The Electoral College

Essay by Joxu81College, UndergraduateA, August 2012

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Every four years, on the Tuesday following the first Monday of November, millions of U.S. citizens go to local voting booths to elect, among other officials, the next president and vice president of the United States of America (The National Archives and Records Administration 1996). Their votes will be recorded and counted, and winners will be declared. However, the results of the popular vote are not guaranteed to stand because the Electoral College has not cast its vote. The Electoral College is a controversial mechanism of presidential elections that was devised by the framers of the U.S. Constitution as a compromise between the election of a President by popular vote and by the Congress (The National Archives and Records Administration 1996). At the time, some politicians believed a purely popular election was too reckless, while others objected to giving Congress the power to select the president (Wikipedia The Free Encyclopedia n.d.).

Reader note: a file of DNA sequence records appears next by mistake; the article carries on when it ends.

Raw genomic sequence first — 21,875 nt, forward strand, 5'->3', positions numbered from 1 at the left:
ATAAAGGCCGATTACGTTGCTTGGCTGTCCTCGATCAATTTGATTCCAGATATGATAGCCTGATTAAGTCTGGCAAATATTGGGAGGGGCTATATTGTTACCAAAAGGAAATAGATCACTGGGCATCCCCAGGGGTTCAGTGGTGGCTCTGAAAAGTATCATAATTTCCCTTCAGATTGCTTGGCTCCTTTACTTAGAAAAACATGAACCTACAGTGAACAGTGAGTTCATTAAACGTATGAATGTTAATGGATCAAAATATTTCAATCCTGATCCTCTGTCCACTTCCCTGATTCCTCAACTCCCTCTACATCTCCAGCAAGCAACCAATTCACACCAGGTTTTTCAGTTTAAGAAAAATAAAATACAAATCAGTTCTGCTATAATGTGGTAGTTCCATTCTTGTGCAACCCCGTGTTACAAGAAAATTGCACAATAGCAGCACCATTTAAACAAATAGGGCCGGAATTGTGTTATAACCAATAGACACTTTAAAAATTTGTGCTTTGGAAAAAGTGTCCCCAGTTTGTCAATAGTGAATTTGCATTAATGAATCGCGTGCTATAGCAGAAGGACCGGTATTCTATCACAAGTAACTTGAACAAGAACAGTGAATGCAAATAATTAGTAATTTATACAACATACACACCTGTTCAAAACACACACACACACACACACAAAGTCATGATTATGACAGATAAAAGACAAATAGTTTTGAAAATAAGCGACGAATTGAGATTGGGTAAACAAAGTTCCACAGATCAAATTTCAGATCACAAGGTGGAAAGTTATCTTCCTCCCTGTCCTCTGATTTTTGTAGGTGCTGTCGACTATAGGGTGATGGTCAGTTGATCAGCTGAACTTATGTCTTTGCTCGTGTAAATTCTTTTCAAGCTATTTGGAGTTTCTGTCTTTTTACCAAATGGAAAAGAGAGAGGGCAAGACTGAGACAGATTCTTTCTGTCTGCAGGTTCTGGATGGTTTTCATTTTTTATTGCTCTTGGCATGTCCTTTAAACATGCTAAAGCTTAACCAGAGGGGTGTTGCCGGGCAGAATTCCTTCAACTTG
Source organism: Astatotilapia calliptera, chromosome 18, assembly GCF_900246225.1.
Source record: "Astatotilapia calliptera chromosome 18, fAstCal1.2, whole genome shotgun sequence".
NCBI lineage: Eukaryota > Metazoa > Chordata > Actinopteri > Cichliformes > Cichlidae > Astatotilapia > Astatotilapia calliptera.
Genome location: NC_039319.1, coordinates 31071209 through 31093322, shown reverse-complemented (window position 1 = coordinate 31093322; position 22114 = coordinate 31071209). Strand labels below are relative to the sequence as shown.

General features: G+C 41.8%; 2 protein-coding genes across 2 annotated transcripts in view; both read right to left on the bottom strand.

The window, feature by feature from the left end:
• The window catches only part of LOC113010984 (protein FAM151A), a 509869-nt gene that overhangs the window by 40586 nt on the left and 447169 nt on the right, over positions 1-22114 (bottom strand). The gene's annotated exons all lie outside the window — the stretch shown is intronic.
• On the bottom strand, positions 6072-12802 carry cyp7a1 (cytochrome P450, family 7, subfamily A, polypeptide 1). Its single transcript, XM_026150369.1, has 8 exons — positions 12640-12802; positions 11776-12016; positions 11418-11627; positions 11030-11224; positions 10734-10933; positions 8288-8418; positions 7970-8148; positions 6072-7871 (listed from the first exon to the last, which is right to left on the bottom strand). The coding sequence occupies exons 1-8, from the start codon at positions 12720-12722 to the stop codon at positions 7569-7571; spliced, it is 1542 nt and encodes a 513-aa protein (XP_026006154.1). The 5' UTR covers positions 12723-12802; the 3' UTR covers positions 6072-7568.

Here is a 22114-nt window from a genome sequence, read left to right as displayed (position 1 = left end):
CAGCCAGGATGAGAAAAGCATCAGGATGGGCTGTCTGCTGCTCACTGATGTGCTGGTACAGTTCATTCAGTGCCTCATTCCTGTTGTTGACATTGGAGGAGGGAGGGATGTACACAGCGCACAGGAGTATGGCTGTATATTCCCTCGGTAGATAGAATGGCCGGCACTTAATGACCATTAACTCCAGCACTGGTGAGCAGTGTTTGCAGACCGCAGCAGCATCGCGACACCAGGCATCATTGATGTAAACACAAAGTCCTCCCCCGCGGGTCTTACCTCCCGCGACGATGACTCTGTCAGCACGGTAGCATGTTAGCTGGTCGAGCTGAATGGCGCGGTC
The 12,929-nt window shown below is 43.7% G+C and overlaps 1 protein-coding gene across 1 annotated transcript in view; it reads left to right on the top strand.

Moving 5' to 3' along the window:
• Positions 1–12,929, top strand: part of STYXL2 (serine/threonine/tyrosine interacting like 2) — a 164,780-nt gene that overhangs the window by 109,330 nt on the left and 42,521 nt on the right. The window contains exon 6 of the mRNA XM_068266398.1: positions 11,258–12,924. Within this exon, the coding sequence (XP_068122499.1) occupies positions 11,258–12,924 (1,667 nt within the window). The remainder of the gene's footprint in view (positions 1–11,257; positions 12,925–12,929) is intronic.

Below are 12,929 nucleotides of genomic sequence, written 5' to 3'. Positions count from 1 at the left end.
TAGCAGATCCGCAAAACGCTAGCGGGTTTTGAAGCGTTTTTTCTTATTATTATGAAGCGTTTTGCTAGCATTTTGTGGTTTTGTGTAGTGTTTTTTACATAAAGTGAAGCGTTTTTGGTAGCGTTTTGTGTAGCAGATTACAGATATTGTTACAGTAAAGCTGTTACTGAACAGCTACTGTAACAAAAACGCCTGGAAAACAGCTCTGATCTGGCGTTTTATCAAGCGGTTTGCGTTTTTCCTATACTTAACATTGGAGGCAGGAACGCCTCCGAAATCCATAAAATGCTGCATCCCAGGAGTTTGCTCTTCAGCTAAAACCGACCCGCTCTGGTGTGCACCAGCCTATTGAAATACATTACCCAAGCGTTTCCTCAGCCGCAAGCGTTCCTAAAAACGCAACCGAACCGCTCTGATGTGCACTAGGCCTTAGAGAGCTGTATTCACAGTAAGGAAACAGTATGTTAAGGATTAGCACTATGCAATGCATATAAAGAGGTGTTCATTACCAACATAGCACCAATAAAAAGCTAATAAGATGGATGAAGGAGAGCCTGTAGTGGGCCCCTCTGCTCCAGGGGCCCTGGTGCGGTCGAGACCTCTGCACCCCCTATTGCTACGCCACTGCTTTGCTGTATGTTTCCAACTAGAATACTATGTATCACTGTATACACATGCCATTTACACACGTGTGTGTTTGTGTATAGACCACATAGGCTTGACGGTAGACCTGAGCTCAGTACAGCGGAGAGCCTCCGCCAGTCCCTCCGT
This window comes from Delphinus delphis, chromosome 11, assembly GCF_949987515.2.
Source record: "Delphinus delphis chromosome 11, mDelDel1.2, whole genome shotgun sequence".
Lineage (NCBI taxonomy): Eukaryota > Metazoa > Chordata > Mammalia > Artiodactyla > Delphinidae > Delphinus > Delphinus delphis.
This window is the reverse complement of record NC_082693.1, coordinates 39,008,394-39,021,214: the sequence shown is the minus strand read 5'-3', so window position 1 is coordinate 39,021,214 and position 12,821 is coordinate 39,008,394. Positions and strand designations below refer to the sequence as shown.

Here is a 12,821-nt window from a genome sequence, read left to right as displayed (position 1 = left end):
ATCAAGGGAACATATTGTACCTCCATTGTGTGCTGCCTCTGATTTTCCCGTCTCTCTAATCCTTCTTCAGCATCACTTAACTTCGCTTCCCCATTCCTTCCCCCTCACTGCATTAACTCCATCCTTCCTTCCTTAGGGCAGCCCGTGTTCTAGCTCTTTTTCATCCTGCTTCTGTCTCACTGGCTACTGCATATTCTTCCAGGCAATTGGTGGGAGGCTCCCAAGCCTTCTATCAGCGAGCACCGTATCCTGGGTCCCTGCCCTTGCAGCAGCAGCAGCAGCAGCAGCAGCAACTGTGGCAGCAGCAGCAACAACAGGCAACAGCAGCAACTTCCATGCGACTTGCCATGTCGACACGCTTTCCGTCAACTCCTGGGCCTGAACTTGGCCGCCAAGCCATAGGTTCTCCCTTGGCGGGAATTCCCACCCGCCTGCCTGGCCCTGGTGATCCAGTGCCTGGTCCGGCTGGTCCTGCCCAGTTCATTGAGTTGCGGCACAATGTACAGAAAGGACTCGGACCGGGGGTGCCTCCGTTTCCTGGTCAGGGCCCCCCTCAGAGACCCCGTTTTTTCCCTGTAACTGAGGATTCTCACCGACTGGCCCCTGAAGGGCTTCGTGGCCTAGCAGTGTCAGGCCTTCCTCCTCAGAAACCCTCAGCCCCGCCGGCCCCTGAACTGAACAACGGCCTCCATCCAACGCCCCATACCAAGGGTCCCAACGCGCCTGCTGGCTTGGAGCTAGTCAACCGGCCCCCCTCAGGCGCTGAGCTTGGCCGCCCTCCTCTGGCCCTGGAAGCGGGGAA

The compromise was to set up an Electoral College system that allowed voters to vote for electors, who would then cast their votes for candidates, a system destined to change our beloved America forever.

The Electoral College came to be at the Constitutional Convention in 1787. Our founding fathers wanted to create a system that consisted of checks and balances for two main reasons. Firstly, they wanted to give states with small populations more of an equal weight in the presidential election. Secondly, they didn't trust the common man to be able to make an informed decision on which candidate would make an honorably president. As a result, our founding fathers were apprehensive of the masses. They preferred the president to be chosen by those who were qualified, well informed, and had the ability to chose a president more efficiently than what they believed the average mob or man...